Tuesday, March 05, 2013
Bugging the Shower?
I've come across two discussions about bugging devices in two books I've read and I am having a hard time believing what is being said can still be true. Apparently it is common knowledge that you can't bug a shower. In Gillian Flynn's Gone Girl, Nick and Amy Dunne have a conversation in the shower because she is certain he has bugged their house in order to catch her admitting to certain things. She forces him to have conversations about these certain subjects in the shower with the water on so any electronic recording devices will not be able to pick up what is said.
In Henry Bromell's Little America, Mack Hooper is a CIA operative in 1958 working in the American Embassy in Kurash, a fictional Middle Eastern country. Through his contacts, he learns that the American Ambassador to Kurash has been covertly photographed having sex with underage boys and Mack has to decide how to handle possible fallout from the situation. When Mack needs to discuss this predicament with his wife, where do they go to talk? Of course, to the bathroom with the shower running.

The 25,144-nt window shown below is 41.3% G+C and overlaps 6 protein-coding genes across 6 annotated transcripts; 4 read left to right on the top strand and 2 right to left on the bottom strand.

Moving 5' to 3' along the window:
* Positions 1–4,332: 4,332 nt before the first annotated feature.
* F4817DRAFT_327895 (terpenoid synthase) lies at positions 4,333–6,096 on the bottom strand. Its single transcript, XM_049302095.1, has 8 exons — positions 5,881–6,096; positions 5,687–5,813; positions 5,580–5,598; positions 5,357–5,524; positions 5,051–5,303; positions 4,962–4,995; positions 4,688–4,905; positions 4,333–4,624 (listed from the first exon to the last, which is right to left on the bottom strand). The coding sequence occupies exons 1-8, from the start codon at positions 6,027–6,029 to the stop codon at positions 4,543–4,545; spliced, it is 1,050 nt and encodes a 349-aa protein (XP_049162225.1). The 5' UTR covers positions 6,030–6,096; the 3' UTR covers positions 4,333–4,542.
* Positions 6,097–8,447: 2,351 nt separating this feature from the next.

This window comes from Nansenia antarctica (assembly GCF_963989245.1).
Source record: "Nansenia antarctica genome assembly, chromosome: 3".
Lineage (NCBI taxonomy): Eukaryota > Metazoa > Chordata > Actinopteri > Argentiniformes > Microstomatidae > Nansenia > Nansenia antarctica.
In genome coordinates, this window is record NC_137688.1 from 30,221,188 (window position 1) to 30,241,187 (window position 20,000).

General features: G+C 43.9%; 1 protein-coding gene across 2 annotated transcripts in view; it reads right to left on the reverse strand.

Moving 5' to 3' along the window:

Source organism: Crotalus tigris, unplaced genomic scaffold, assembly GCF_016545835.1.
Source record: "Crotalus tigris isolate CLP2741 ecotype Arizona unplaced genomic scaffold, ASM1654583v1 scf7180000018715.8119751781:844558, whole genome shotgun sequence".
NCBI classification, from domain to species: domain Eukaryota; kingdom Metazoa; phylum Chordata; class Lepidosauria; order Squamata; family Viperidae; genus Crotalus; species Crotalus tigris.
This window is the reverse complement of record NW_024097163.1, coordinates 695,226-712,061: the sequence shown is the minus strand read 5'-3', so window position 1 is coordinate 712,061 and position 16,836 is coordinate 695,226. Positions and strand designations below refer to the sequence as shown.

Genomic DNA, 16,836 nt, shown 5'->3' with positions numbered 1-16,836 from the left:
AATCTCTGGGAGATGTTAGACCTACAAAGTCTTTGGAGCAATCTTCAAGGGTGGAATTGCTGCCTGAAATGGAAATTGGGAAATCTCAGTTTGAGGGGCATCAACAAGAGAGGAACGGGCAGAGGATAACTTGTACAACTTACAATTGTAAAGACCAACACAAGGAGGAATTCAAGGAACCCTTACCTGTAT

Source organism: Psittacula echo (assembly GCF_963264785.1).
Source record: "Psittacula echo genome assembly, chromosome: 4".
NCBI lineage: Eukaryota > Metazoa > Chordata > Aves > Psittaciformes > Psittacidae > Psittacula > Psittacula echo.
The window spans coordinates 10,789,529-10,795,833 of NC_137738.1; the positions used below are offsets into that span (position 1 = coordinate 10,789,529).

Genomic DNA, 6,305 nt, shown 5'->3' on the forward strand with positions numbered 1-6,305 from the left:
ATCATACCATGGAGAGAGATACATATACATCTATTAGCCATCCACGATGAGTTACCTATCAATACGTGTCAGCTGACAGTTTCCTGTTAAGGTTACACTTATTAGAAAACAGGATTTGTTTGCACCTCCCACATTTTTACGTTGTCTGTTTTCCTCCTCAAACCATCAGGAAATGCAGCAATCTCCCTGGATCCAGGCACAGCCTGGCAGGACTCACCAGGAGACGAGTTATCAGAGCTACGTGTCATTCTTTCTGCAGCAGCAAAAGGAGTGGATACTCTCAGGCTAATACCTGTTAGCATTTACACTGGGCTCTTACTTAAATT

I can believe that bugging technology circa 1958 could be foiled by the sound of running water. But it less believable that in 2012 when Gone Girl takes place that a shower is an effective way to evade electronic eavesdropping. Hasn't the technology improved? Isn't there some algorithm out there that can filter out the water noise and isolated human voices?
(The closest thing to a solution to this dilemma was nearly accomplished by Macaulay Culkin in Home Alone 2. http://youtu.be/7yatqBQWC0k)
And why anyone would ever think the shower is a safe place to be for anything is beyond me. I think we all know why.